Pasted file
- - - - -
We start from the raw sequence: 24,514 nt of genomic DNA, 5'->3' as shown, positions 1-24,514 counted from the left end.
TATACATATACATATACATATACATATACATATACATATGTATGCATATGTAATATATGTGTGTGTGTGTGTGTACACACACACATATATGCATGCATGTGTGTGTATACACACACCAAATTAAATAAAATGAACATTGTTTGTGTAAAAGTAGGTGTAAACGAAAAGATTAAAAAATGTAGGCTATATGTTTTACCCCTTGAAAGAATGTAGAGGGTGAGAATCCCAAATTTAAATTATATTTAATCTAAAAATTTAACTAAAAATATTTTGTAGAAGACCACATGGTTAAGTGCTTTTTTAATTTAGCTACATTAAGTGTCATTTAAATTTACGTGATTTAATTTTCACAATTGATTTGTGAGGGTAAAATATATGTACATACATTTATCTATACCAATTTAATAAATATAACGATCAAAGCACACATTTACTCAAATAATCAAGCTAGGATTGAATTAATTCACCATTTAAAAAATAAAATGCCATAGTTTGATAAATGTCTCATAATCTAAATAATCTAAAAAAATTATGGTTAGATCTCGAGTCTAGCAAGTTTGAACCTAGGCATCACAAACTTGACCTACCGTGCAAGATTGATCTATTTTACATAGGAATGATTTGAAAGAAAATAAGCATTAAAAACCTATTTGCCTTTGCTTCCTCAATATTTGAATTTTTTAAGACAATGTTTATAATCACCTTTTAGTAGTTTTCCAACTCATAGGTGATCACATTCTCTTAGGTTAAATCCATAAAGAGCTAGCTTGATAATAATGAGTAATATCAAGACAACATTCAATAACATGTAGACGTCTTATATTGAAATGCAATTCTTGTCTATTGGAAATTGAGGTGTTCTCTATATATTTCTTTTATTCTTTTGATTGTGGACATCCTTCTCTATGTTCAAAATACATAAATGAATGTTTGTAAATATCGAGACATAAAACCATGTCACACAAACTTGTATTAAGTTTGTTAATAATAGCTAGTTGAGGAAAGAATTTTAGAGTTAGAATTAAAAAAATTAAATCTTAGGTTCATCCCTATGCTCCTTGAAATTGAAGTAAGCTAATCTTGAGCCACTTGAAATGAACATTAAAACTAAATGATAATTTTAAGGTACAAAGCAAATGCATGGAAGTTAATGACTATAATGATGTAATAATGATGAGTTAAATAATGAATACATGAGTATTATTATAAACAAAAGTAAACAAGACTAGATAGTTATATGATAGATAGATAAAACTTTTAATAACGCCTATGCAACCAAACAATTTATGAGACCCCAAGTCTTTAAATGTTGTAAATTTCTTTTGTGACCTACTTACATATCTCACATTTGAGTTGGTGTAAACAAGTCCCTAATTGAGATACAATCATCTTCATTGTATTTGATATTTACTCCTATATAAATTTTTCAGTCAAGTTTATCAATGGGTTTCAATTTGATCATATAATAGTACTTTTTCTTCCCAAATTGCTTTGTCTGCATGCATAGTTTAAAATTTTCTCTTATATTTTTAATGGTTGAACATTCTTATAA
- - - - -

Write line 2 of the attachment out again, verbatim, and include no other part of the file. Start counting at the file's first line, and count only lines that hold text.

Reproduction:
TATACATATACATATACATATACATATACATATACATATGTATGCATATGTAATATATGTGTGTGTGTGTGTGTACACACACACATATATGCATGCATGTGTGTGTATACACACACCAAATTAAATAAAATGAACATTGTTTGTGTAAAAGTAGGTGTAAACGAAAAGATTAAAAAATGTAGGCTATATGTTTTACCCCTTGAAAGAATGTAGAGGGTGAGAATCCCAAATTTAAATTATATTTAATCTAAAAATTTAACTAAAAATATTTTGTAGAAGACCACATGGTTAAGTGCTTTTTTAATTTAGCTACATTAAGTGTCATTTAAATTTACGTGATTTAATTTTCACAATTGATTTGTGAGGGTAAAATATATGTACATACATTTATCTATACCAATTTAATAAATATAACGATCAAAGCACACATTTACTCAAATAATCAAGCTAGGATTGAATTAATTCACCATTTAAAAAATAAAATGCCATAGTTTGATAAATGTCTCATAATCTAAATAATCTAAAAAAATTATGGTTAGATCTCGAGTCTAGCAAGTTTGAACCTAGGCATCACAAACTTGACCTACCGTGCAAGATTGATCTATTTTACATAGGAATGATTTGAAAGAAAATAAGCATTAAAAACCTATTTGCCTTTGCTTCCTCAATATTTGAATTTTTTAAGACAATGTTTATAATCACCTTTTAGTAGTTTTCCAACTCATAGGTGATCACATTCTCTTAGGTTAAATCCATAAAGAGCTAGCTTGATAATAATGAGTAATATCAAGACAACATTCAATAACATGTAGACGTCTTATATTGAAATGCAATTCTTGTCTATTGGAAATTGAGGTGTTCTCTATATATTTCTTTTATTCTTTTGATTGTGGACATCCTTCTCTATGTTCAAAATACATAAATGAATGTTTGTAAATATCGAGACATAAAACCATGTCACACAAACTTGTATTAAGTTTGTTAATAATAGCTAGTTGAGGAAAGAATTTTAGAGTTAGAATTAAAAAAATTAAATCTTAGGTTCATCCCTATGCTCCTTGAAATTGAAGTAAGCTAATCTTGAGCCACTTGAAATGAACATTAAAACTAAATGATAATTTTAAGGTACAAAGCAAATGCATGGAAGTTAATGACTATAATGATGTAATAATGATGAGTTAAATAATGAATACATGAGTATTATTATAAACAAAAGTAAACAAGACTAGATAGTTATATGATAGATAGATAAAACTTTTAATAACGCCTATGCAACCAAACAATTTATGAGACCCCAAGTCTTTAAATGTTGTAAATTTCTTTTGTGACCTACTTACATATCTCACATTTGAGTTGGTGTAAACAAGTCCCTAATTGAGATACAATCATCTTCATTGTATTTGATATTTACTCCTATATAAATTTTTCAGTCAAGTTTATCAATGGGTTTCAATTTGATCATATAATAGTACTTTTTCTTCCCAAATTGCTTTGTCTGCATGCATAGTTTAAAATTTTCTCTTATATTTTTAATGGTTGAACATTCTTATAA